Provocative Conscience: The Fufu Controversy
I have been following the Fufu controversy with keen ears and I must admit that my own appetite has been threatened by the challenging thoughts the old man shared.
Pastor Mensa Otabil, a thought leader as he is, put a spoke in the wheel of many West Africans particularly Ghanaians. According to him he vowed not to eat Fufu and made sure, since then that Fufu does not find a way into his menu. He gave scientific and historical reasons which cannot be easily discarded as one of those ‘too known’ comments from another ‘educated’ African. And I am sure his committed followers will be struggling with their Sunday meals and would probably be cursing themselves in disgust for listening to that message.
Apart from rice balls, many Ghanaians like to eat pounded mixture of cassava with plantain or Fufu, as it is called in local parlance, on Sundays. Fufu, a major staple for the Akan population has gained currency across all ethnic groups. It also serves as a choice dish across Africa during festivities like Christmas.
I am Ewevi and so I ate Banku (call it Akple) all my life until 2003 when I had migrated to Hohoe for work. I stayed with my aunt and her husband. My aunt’s husband who farms yam thinks that Fufu should be eaten every day. This forced me to learn grudgingly how to pound Fufu with my feeble arms. Gradually, I didn’t see why I would punish myself with the drudgery of pounding Fufu and not eat a morsel. So, I later factored Fufu into my menu.
However, Fufu pounding is so annoying that after 10 minutes of paced pounding, my palms develop blisters and it makes me look stupid that I have to continue pounding until all cassava slices are transformed into a sticky paste.
After years of pounding I thought I had improved my Fufu pounding skill but my mum thinks differently: she thinks I am lazy because I have an awkward pounding pace and I do not exert much strength on the cassava. Till date I see Fufu pounding as a senseless drudgery and I sighed with relief knowing that Pastor Otabil has spoken for many young men, and husbands who are seen as lazy only because they refused to be bullied by appetite.
Eating with fingers
Pastor Otabil described eating with the fingers as ‘simply antiquated and unhygienic’ and we all know this. But not even the most educated want to part ways with traditional ways of eating the delicacy. My uncle who traveled for his second degree in the United Kingdom told me how shocked he was at Africans who ate Fufu and Banku with cutlery. He told me he cannot do that and I know he won’t even if he lived in Buckingham Palace.
Eating with the bare hands is indeed unhygienic but we are so enslaved that even the most ardent follower of the pastor will struggle to eat Fufu without the fingers. Not even many medical doctors or nurses eat Fufu or Banku with cutlery. Many like ‘the Okomfo Anokye way’.
He also said the pounding of Fufu breeds bacterial infections and he cannot be wrong. Meantime, the respected pastor is not the first to have attributed Fufu to one disease or another. A few years ago, there was a controversial claim made by MP for Ablekuma North, Justice Joe Appiah that Fufu and other starchy foods cause cancer. Such a voodoo conclusion; one cannot think far!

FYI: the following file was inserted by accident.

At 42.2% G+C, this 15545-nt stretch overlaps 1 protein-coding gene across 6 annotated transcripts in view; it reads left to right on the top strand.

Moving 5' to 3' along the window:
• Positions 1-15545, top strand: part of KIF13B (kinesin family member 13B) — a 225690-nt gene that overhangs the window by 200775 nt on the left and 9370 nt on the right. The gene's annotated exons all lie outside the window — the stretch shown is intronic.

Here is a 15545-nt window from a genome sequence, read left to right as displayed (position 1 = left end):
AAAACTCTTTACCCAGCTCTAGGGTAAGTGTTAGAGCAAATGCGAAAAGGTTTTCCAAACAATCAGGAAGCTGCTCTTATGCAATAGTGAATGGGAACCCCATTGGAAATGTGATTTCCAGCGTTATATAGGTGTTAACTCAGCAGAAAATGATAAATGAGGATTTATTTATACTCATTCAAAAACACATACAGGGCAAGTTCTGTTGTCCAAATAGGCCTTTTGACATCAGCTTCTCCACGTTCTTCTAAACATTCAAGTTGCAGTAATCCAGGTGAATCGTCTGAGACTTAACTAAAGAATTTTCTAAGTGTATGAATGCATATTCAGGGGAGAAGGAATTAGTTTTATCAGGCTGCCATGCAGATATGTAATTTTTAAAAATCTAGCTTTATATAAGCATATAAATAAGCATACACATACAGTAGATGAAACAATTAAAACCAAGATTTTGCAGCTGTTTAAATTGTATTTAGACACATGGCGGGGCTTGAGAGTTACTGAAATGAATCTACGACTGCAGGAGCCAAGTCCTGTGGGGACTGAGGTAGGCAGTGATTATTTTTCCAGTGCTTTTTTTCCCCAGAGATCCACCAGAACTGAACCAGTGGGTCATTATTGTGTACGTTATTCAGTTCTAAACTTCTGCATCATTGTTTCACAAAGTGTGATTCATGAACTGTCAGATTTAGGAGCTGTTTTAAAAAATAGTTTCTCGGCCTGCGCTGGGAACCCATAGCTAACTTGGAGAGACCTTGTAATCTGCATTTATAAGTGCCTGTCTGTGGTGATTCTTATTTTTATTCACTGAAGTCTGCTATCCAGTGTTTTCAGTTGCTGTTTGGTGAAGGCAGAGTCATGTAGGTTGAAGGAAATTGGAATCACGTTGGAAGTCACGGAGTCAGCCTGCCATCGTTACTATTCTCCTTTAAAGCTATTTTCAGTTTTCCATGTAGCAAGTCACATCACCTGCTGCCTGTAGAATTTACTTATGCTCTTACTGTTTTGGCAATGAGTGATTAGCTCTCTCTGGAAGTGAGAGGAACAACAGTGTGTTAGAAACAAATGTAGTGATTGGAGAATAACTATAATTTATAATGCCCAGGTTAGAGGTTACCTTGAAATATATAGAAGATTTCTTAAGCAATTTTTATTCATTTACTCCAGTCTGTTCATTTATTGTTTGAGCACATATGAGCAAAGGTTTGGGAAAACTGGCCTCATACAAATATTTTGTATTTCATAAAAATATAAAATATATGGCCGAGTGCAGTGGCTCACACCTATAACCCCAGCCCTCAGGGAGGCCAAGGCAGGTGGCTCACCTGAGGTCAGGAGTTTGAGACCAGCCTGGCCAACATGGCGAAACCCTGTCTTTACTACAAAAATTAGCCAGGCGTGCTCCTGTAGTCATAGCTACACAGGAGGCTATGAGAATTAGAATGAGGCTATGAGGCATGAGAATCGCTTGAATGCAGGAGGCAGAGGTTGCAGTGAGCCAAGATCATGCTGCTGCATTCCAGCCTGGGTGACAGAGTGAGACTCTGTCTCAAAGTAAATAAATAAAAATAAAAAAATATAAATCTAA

Like Bob Marley said, “no chains around my feet but I am not free”. Indeed we are so imprisoned in the antiquated walls of culture that technology and travel haven’t affected the way we eat. The advent of Neat Fufu has not changed our Fufu preparation even though it saves time. And I must admit that I have never eaten Neat Fufu before. Some of us Ghanaians think Neat Fufu cannot make any meaningful impact to our taste buds and watch those who eat processed Fufu with disdain.
Now, there are mills that make Fufu preparation easy. You only have to peel and boil your cassava and yam or cassava and plantain, take it to the mill and after 5minutes, voila!
Meanwhile, it is believed that the sticky paste produced by the mill is not as sticky as the one produced with manpower which is also mixed with sweat and saliva.
The meal beyond its taste has been attributed to various philosophies. Growing up, I heard sexually active teenagers euphemize sex. They used the paced pounding of fufu as a euphemism for sex… Seen? Maybe they picked such phrases from elders they eavesdropped on and you can trust Ghanaians to be creative with sex just as they do with alcohol. Now the word is Bi3gya!
Then during election years, cartoonists and peace campaigners use Fufu to denote peace and harmony. They say “make fufu, not war”. Time was when I personally referred to Fufu in earthenware with soup covering it as an Island after my social studies teacher taught us Islands.
Shackles of Tradition
The cultural dimensions of Fufu go beyond its preparation. I don’t know of what happens elsewhere, but in my part of the Volta region you do not pound Fufu after 6p.m. When you are caught pounding Fufu after 6p.m, you are summoned to the chief’s palace and fined. It has nothing to do with good eating habit or digestion, it only has to do with Fufu: a food entangled by many shackles of tradition.
Frederick K. Kofi Tse
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